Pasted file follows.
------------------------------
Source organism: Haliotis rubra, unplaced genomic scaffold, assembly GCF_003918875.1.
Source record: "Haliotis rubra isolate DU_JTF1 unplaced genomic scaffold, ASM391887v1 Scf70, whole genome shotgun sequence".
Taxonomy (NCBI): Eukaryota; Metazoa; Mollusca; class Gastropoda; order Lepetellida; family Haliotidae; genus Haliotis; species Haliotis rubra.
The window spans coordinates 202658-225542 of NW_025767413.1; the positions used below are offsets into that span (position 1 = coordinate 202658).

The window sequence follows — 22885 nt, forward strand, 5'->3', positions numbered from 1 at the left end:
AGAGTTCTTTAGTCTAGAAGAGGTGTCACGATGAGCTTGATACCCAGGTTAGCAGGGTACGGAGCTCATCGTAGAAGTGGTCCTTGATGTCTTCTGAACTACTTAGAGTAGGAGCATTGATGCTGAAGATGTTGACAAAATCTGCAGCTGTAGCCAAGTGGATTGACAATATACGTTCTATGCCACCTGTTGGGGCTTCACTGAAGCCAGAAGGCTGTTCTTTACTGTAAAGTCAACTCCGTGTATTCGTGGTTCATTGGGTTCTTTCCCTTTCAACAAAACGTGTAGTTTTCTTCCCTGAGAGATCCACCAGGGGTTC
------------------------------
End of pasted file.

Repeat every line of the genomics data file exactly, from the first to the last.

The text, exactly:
Source organism: Haliotis rubra, unplaced genomic scaffold, assembly GCF_003918875.1.
Source record: "Haliotis rubra isolate DU_JTF1 unplaced genomic scaffold, ASM391887v1 Scf70, whole genome shotgun sequence".
Taxonomy (NCBI): Eukaryota; Metazoa; Mollusca; class Gastropoda; order Lepetellida; family Haliotidae; genus Haliotis; species Haliotis rubra.
The window spans coordinates 202658-225542 of NW_025767413.1; the positions used below are offsets into that span (position 1 = coordinate 202658).

The window sequence follows — 22885 nt, forward strand, 5'->3', positions numbered from 1 at the left end:
AGAGTTCTTTAGTCTAGAAGAGGTGTCACGATGAGCTTGATACCCAGGTTAGCAGGGTACGGAGCTCATCGTAGAAGTGGTCCTTGATGTCTTCTGAACTACTTAGAGTAGGAGCATTGATGCTGAAGATGTTGACAAAATCTGCAGCTGTAGCCAAGTGGATTGACAATATACGTTCTATGCCACCTGTTGGGGCTTCACTGAAGCCAGAAGGCTGTTCTTTACTGTAAAGTCAACTCCGTGTATTCGTGGTTCATTGGGTTCTTTCCCTTTCAACAAAACGTGTAGTTTTCTTCCCTGAGAGATCCACCAGGGGTTC